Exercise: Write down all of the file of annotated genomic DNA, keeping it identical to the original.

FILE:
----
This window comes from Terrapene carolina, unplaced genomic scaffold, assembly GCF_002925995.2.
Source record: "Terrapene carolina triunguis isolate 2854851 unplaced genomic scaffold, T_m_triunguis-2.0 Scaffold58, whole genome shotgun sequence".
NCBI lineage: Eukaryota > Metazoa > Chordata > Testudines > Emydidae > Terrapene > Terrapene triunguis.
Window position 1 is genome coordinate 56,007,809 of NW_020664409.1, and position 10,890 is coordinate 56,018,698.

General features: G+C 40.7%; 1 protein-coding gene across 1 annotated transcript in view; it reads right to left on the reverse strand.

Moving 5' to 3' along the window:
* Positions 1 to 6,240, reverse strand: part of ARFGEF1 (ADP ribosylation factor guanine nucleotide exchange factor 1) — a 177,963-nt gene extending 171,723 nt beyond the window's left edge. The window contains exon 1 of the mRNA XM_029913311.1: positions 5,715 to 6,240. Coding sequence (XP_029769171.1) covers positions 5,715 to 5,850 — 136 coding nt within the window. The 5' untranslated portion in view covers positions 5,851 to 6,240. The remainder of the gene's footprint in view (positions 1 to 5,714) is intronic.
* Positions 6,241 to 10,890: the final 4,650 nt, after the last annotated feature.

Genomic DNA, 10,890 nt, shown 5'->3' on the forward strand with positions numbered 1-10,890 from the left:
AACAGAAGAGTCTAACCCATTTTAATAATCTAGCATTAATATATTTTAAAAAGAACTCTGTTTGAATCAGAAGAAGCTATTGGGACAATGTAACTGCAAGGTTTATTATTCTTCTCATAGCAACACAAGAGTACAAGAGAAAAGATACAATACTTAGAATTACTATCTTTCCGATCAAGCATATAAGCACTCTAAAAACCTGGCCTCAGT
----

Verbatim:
This window comes from Terrapene carolina, unplaced genomic scaffold, assembly GCF_002925995.2.
Source record: "Terrapene carolina triunguis isolate 2854851 unplaced genomic scaffold, T_m_triunguis-2.0 Scaffold58, whole genome shotgun sequence".
NCBI lineage: Eukaryota > Metazoa > Chordata > Testudines > Emydidae > Terrapene > Terrapene triunguis.
Window position 1 is genome coordinate 56,007,809 of NW_020664409.1, and position 10,890 is coordinate 56,018,698.

General features: G+C 40.7%; 1 protein-coding gene across 1 annotated transcript in view; it reads right to left on the reverse strand.

Moving 5' to 3' along the window:
* Positions 1 to 6,240, reverse strand: part of ARFGEF1 (ADP ribosylation factor guanine nucleotide exchange factor 1) — a 177,963-nt gene extending 171,723 nt beyond the window's left edge. The window contains exon 1 of the mRNA XM_029913311.1: positions 5,715 to 6,240. Coding sequence (XP_029769171.1) covers positions 5,715 to 5,850 — 136 coding nt within the window. The 5' untranslated portion in view covers positions 5,851 to 6,240. The remainder of the gene's footprint in view (positions 1 to 5,714) is intronic.
* Positions 6,241 to 10,890: the final 4,650 nt, after the last annotated feature.

Genomic DNA, 10,890 nt, shown 5'->3' on the forward strand with positions numbered 1-10,890 from the left:
AACAGAAGAGTCTAACCCATTTTAATAATCTAGCATTAATATATTTTAAAAAGAACTCTGTTTGAATCAGAAGAAGCTATTGGGACAATGTAACTGCAAGGTTTATTATTCTTCTCATAGCAACACAAGAGTACAAGAGAAAAGATACAATACTTAGAATTACTATCTTTCCGATCAAGCATATAAGCACTCTAAAAACCTGGCCTCAGT